Matt Caldwell edges Nikki Fried in surprisingly competitive Ag. Commissioner race - Florida Politics

Matt Caldwell edges Nikki Fried in surprisingly competitive Ag. Commissioner race

Republican state Rep. Matt Caldwell declared victory Tuesday night as he held a narrow advantage in the contest to succeed term-limited Agriculture Commissioner Adam Putnam.

Caldwell, a real estate appraiser from North Fort Myers, gave an acceptance speech from an election watch party, according to WGCU Public Media.

As of Wednesday morning, Caldwell led Democrat Nikki Fried by about 17,216 votes out of 7.98 million ballots cast, and Fried, a lawyer and lobbyist from Fort Lauderdale, had not conceded.

On Tuesday night, when he was sporting a larger lead, Caldwell told POLITICO Florida that he wasn’t expecting the race to fall within the threshold for a recount.

“At this point we don’t see a scenario where that will change significantly,” he said. “We expect to be declared the winner.”

Florida law triggers a recount if the result of a race is within 0.5 percentage points. The current gap between Caldwell and Fried is 0.22 percentage points.

The campaign seemed to focus more on issues such as medical marijuana and guns than the agriculture aspects of the commissioner’s job, which includes serving on the state Cabinet and running the Department of Agriculture and Consumer Services.

With about $7.5 million spent by the candidates, the contest had the lowest spending among the three Cabinet races. But unlike the races for attorney general and chief financial officer, Caldwell and Fried discussed issues and participated in a debate that voters across the state could see.

Caldwell, 37, a graduate of Florida Gulf Coast University, was first elected to the House in 2010 and traces his family back seven generations in Florida. In the House, Caldwell has been a go-to lawmaker on a number of environmental issues for GOP leaders.

If his lead in Tuesday’s election holds, he will take over the sprawling Department of Agriculture and Consumer Services, which assists farmers and ranchers, manages public lands, maintains the state’s “do-not-call” list, inspects amusement park rides, ensures food safety and oversees concealed-weapons licenses.

A couple of key agriculture issues before the agency are citrus greening and the decline of the citrus industry, while also overseeing fruit imports at ports.

During the campaign, Caldwell sought to appeal to conservative voters with a pro-gun and anti-tax record in the Legislature while stressing his family’s roots in Florida and ties to the agriculture industry. He considers “jobs and water” the priorities of the office.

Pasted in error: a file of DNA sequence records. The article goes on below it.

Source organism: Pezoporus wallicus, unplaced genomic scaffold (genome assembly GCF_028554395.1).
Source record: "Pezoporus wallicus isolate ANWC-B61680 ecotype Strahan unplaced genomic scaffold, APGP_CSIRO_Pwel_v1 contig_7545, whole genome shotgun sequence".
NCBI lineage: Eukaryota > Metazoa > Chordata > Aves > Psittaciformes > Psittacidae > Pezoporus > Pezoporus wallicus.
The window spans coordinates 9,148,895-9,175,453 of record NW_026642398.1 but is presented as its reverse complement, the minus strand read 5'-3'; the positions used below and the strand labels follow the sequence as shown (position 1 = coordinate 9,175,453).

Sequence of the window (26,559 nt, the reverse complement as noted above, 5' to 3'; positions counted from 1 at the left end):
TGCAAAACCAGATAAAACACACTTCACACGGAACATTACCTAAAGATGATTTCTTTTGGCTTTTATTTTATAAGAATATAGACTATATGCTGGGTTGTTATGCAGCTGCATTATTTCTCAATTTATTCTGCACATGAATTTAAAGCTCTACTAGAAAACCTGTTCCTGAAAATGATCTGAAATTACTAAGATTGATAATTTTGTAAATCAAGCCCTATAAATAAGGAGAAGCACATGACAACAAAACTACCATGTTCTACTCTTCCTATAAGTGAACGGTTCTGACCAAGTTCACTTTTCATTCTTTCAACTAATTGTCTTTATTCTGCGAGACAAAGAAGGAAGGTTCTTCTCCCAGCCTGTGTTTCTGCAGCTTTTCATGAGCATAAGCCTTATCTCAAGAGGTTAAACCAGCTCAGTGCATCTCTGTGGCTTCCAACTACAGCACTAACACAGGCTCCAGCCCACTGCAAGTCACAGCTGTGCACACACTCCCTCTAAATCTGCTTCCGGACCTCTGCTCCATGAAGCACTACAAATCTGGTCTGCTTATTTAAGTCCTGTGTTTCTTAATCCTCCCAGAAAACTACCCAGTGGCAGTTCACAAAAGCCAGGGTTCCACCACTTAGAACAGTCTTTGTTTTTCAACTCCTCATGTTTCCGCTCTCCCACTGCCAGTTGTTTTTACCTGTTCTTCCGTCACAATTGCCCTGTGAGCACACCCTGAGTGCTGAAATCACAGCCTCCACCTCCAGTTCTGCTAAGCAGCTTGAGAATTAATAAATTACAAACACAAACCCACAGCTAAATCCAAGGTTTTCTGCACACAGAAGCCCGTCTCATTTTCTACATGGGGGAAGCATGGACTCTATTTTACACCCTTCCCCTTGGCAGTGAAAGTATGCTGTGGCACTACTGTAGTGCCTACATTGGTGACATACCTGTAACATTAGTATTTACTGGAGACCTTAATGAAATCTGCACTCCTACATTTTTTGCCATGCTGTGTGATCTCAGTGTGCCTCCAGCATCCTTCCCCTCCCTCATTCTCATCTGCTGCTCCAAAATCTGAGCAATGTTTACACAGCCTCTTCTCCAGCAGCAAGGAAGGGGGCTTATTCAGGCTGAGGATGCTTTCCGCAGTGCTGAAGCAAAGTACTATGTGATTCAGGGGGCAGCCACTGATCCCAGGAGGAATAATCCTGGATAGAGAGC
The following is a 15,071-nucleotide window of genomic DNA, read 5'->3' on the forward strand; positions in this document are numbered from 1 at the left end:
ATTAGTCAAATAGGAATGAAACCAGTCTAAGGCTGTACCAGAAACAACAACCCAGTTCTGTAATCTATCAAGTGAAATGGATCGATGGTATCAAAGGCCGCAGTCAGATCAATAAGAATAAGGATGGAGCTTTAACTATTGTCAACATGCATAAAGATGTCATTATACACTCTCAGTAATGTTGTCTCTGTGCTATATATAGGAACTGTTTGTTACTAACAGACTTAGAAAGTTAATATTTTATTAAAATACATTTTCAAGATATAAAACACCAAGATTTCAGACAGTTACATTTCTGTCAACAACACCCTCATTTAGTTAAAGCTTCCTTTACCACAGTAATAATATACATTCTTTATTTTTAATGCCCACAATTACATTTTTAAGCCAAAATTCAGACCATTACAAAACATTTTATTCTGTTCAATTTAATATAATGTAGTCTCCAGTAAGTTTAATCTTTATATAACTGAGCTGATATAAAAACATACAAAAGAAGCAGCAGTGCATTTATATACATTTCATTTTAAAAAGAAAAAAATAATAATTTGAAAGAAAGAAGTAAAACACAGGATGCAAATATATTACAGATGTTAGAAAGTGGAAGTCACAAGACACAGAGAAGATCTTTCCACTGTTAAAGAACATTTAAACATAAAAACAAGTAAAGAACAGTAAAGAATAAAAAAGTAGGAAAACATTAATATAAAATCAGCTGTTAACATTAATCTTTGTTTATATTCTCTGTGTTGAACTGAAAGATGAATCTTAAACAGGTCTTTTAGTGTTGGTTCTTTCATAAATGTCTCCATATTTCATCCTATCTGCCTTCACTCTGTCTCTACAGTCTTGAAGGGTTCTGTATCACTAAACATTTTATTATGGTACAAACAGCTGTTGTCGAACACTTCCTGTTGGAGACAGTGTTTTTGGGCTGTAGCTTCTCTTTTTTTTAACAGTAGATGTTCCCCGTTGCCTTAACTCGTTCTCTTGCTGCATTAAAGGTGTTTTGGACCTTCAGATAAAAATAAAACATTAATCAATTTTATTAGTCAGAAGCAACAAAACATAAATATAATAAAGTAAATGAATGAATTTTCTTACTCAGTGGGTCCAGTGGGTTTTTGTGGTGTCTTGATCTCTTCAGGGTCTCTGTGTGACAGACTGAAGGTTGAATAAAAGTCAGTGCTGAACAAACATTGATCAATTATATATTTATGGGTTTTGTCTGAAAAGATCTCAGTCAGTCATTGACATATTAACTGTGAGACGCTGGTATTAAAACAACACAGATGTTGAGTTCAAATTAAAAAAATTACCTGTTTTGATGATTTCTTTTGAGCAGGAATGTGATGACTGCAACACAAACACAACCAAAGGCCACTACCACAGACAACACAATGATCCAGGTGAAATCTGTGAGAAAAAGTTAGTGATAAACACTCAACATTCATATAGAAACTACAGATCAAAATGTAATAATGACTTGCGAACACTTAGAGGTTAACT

Caldwell, endorsed by the NRA, defended the department’s handling of concealed-weapons licenses under Putnam after a number of mistakes were found in conducting national background checks. Fried said a discussion is needed on moving the licensing process to the Florida Department of Law Enforcement.

And with the state experiencing problems with toxic algae and red tide, Fried contended water legislation by Caldwell “gutted” Department of Environmental Protection regulations and played a crucial role in degrading the state’s environment.

Caldwell countered that his measures require farmers to implement “the most cutting-edge technology” related to the use of phosphates and didn’t roll back any water quality standards.

Fried, 40, stressed the consumer protection side of the agency and appealed to progressives by focusing on expanding medical marijuana and the hemp industry.

Fried said running a Cabinet agency is more about providing leadership and judgment and who can advocate for the office than having worked in the fields.

Fried, who spent $2 million to the $5.5 million spent by Caldwell, drew some attention to the contest by announcing that two national banks — Wells Fargo and BB&T — terminated her campaign account because of contributions tied to the marijuana industry. The banking industry has cited federal laws that make the sale and use of marijuana illegal.

Jacob Ogles has covered politics in Florida since 2000 for regional outlets including SRQ Magazine in Sarasota, The News-Press in Fort Myers and The Daily Commercial in Leesburg. His work has appeared nationally in The Advocate, Wired and other publications. Events like SRQ’s Where The Votes Are workshops made Ogles one of Southwest Florida’s most respected political analysts, and outlets like WWSB ABC 7 and WSRQ Sarasota have featured his insights. He can be reached at jacobogles@hotmail.com.

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